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Nova Scotians urged to not move firewood to help stop spread of invasive species

The Nature Conservancy of Canada says the emerald ash borer (EAB) has been discovered in Edmundston, New Brunswick
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An invasive, tree-destroying beetle has arrived in the Maritimes.

The Nature Conservancy of Canada says the emerald ash borer (EAB) has been discovered in Edmundston, New Brunswick.

An Atlantic-area biologist with the Canadian Food Inspection Agency said the green beetle is a "significant pest' to ash trees.

As a larva, the beetles tunnel under the bark of the trees.

"And if you get enough of these larva feeding underneath the bark, the tree just can't send nutrients up and down any longer and the tree will die," Ron Neville told NEWS 95.7's The Sheldon MacLeod Show.

EAB is originally from Asia and is found in about 30 U.S. states. The species arrived in Canada in 2002.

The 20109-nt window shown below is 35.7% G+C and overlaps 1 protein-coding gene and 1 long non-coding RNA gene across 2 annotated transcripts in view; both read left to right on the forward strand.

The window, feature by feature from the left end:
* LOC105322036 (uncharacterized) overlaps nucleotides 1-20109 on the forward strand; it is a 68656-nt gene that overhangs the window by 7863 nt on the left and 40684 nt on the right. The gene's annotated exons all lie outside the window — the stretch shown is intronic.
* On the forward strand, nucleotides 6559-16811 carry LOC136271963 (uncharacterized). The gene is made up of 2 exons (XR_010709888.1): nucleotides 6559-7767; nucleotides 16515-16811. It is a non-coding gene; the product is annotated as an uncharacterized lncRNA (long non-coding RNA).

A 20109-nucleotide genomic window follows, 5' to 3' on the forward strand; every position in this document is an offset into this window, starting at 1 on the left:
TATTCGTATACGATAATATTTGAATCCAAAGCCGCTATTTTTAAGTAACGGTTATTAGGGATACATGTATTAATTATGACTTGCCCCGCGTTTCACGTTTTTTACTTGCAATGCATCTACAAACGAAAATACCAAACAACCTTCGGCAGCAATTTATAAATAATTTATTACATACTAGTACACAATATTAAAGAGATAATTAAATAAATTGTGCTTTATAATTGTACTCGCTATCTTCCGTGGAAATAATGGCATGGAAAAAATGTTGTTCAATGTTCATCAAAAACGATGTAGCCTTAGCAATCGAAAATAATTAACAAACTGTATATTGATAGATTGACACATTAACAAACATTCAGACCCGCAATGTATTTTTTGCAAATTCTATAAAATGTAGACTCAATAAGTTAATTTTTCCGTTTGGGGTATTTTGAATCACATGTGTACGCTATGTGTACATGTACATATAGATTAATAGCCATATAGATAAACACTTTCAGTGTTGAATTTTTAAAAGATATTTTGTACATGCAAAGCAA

"What we think happened was that it was accidentally brought into Southern Ontario in wood packaging," he said. "So pallets and wood that comes in with perhaps the auto parts industry in the Detroit-area had life stages of those beetles inside. When that arrived, they emerged and found great tasting ash trees nearby."

Since then the species has done significant damage to ash trees in Ontario and Quebec. It was also discovered last December in Winnipeg and now has made it's way over the New Brunswick border.

Neville said there haven't been any detections yet here in Nova Scotia and they're trying to slow the spread of these pests.

"Firewood is a great way to spread invasive insects," he explained. "I just encourage folks to buy their firewood where they burn it, or purchase treated firewood."




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Meghan Groff

About the Author: Meghan Groff

Born in Michigan, raised in Ontario, schooled in Indiana & lives in Nova Scotia; Meghan is the community editor for HalifaxToday.ca.
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